Whether you do it on Canada Day or Canada Day weekend, the August long weekend, Labour Day weekend or anytime before your tie the knot, make the effort to bring your families together for a barbecue or brunch or dinner (or all three, plus plus).
Even if your family dynamics are complicated, it’s worth the prep-time to round up your loved ones (in whatever family configurations are manageable), connect and share your excitement and pleasure about the upcoming wedding day.
After all, when you say your I Do’s, you’ll be bringing your families together in official and significant, long-term ways. The more you get to know each other and enjoy each other’s company, the more fun and inclusive your festivities will be.
Besides, it’s official. The survey says: meals bring people together!
Ninety per cent of Canadians agree: Nothing brings people together like eating together
New research reveals that many of us struggle to actually sit down and enjoy a meal with others — and the key to more meal gatherings could lie in the food we serve.
Although a whopping 83 per cent of Canadians agree that families should eat together every night, only one in three are able to do so. Reasons for this include competing calendars of family members, busy work schedules and technology. These reasons are even more prevalent among the younger generation, indicating that the speed and complexity of modern life may be inhibiting family and community moments.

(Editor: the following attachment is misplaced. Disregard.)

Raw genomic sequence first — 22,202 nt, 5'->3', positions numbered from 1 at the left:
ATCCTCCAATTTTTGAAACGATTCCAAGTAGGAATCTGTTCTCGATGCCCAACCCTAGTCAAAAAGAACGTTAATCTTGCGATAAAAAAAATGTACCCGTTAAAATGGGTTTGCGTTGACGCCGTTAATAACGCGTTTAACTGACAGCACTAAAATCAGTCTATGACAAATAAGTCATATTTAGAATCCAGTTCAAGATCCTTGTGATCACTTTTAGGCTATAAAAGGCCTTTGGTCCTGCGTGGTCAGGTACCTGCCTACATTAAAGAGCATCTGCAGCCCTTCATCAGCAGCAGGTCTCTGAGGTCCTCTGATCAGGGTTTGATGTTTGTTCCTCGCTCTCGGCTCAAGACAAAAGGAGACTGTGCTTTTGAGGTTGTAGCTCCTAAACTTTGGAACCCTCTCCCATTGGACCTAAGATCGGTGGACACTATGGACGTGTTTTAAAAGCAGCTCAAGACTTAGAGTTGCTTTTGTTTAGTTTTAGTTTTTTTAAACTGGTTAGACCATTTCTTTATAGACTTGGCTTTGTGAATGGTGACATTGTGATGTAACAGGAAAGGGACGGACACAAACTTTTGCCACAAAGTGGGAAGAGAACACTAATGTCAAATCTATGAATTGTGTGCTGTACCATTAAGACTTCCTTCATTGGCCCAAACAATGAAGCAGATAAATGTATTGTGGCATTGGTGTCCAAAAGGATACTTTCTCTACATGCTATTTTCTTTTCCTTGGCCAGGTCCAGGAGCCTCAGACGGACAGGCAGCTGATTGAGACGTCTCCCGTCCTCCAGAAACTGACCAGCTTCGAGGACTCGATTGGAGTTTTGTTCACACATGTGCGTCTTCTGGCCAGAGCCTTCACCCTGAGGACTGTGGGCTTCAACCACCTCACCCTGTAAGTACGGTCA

“We know that when people eat together, good things happen,” says Tom Fillipou, executive chef from President’s Choice. “But in a world where fast-paced technologies and busy lifestyles can easily take over, it can be difficult to carve out time to enjoy meals with family and friends.”
If you want to bring your loved ones to the table, it’s clear that the menu plays an essential role. In fact, 92 per cent of survey respondents agreed that food is a common thread that ties people together.
The food itself varies by region, as Canadians embrace diverse flavours and ingredients. For example, nearly half of Ontarians believe that pancakes and maple syrup bring people together, while people from Nova Scotia are more inclined to enjoy seafood like lobster and chowder with others. In Quebec, Canadians believe tourtière, a dish steeped in history, has the power to unite. Along the west coast, BC residents enjoy eating Pacific salmon at a communal table.
“Food has a unique ability to create common ground and facilitate shared experiences,” says Fillipou. “When we acknowledge that fact and consciously select ingredients and dishes that we like to eat together, it becomes much easier to reap all the benefits associated with sharing a meal with others.”